Athens: NewLead’s defence attorneys Reed Smith yesterday received permission to withdraw from the breach of contract case brought by TransAsia Commodities, which is being heard in the New York Supreme Court.
The plaintiff’s attorneys told Splash today that Judge Charles E Ramos has given the firm permission to withdraw, but has not granted a stay in proceedings, which will continue according to the current schedule.
“Reed Smith’s “Emergency” motion to withdraw and stay this action should be denied because it is a transparent ploy to delay these proceedings and frustrate the discovery process,” TransAsia’s counsel said in its memorandum of law opposing Reed Smith’s motion to withdraw, filed on June 12. Reed Smith applied for resignation on June 8, as Splash reported previously.
In a court-filed affirmation, Reed Smith said it was seeking a retaining lien on the defence case file until it received payment of its legal fees from the defendants, which comprise NewLead Holdings, its CEO Michael Zolotas, coal mining subsidiary NewLead JMEG and its chief executive Jan Berkowitz.
“Of course, allowing Reed Smith to have a retaining lien until such time as they are paid in full is but one more way for NewLead to ensure that this case enters an indefinite state of suspended animation,” TransAsia said of the lien in its June 12 memo.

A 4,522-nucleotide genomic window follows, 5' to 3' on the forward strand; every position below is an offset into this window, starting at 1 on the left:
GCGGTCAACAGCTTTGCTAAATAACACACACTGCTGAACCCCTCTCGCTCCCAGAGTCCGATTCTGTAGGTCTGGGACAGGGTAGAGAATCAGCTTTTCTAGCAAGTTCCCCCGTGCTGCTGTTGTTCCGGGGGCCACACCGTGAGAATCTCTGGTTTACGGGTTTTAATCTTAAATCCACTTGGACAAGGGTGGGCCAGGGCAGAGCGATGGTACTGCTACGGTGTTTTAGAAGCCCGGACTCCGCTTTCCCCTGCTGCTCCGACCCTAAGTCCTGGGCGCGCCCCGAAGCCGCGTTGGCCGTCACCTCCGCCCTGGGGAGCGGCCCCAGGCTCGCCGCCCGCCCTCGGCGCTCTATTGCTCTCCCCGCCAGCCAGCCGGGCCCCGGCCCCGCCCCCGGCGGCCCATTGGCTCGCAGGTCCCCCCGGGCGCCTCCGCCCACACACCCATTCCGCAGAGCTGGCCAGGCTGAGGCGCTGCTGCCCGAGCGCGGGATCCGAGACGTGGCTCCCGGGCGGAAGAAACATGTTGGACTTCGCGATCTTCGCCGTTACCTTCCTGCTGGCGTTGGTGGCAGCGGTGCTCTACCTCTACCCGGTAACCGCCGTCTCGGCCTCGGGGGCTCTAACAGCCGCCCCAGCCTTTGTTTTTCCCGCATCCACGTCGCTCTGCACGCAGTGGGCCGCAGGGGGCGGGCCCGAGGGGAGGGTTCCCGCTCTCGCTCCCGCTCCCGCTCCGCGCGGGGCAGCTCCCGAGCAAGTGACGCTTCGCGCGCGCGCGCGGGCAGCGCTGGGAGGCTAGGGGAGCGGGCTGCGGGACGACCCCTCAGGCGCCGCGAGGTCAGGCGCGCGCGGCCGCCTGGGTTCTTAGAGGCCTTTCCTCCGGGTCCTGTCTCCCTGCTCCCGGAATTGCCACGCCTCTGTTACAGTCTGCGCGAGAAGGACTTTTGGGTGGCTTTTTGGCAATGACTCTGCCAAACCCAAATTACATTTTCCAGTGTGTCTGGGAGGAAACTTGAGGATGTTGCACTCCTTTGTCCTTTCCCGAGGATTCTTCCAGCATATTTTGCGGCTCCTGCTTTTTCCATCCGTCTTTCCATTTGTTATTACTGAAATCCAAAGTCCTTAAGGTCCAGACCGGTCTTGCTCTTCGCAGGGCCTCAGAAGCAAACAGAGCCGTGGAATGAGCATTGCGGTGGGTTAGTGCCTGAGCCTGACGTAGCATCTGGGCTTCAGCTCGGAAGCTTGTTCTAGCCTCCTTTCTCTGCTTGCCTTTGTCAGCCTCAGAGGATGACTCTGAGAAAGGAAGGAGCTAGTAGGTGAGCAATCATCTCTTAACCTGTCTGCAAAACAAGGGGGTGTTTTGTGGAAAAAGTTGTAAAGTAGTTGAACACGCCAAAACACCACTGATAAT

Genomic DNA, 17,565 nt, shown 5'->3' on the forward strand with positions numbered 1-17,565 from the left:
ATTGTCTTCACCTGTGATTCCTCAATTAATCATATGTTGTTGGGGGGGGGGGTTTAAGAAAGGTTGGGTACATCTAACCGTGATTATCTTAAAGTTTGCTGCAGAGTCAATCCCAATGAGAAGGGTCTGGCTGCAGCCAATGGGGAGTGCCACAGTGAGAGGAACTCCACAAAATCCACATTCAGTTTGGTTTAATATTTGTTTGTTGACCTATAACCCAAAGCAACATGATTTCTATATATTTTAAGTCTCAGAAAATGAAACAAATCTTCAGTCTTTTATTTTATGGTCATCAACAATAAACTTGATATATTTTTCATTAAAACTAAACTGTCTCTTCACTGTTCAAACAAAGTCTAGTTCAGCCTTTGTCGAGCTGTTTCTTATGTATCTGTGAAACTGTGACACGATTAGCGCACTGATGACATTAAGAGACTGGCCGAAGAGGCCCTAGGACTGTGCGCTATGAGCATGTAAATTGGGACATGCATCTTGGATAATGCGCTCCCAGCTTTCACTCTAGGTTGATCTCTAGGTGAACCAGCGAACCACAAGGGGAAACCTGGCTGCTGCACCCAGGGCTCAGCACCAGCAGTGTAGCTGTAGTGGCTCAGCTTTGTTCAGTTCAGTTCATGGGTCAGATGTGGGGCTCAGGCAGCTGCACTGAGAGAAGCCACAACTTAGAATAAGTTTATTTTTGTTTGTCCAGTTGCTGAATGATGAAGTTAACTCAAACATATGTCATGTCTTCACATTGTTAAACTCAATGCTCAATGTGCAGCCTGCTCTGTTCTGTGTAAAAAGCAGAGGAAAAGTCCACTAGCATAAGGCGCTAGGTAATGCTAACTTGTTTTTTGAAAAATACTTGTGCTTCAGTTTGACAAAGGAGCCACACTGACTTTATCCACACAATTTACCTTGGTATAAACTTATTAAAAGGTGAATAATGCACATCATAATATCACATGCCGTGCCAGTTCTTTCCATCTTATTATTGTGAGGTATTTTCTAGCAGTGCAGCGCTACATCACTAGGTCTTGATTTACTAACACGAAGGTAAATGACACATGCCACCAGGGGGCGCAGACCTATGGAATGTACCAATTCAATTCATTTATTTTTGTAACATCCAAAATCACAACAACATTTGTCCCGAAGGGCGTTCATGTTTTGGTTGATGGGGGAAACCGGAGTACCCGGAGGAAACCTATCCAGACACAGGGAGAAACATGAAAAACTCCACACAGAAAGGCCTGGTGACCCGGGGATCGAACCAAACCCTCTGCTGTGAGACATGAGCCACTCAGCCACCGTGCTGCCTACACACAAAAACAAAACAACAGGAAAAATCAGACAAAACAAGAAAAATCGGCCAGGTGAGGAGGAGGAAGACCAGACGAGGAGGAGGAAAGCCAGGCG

TransAsia’s counsel has a motion for a partial summary judgment pending before the judge; the defendants have yet to file a response and must do so by June 23. A hearing is expected to be held in mid-July.
Cozen O’ Connor, the plaintiff’s counsel, told Splash today that next it plans to move to take deposition of individual defendants by July 15, as ordered by the court.
The London-based commodity trader is seeking $6.2m in compensation over a failed agreement to buy 110,000 tonnes of coal from NewLead JMEG, a coal mining joint venture with NewLead Holdings. The coal was never delivered to the trader, which alleges that NewLead JMEG signed the multimillion-dollar sales agreements to inflate its share price and to obtain credit from banks. The defendants have denied the allegations in full.
UPDATE: Shortly after this story was originally published, a spokeswoman for NewLead Holdings told Splash: “NewLead is already engaging a new law firm to the case and is in the process of lifting the lien in order for the new law firm to get fully up to speed”.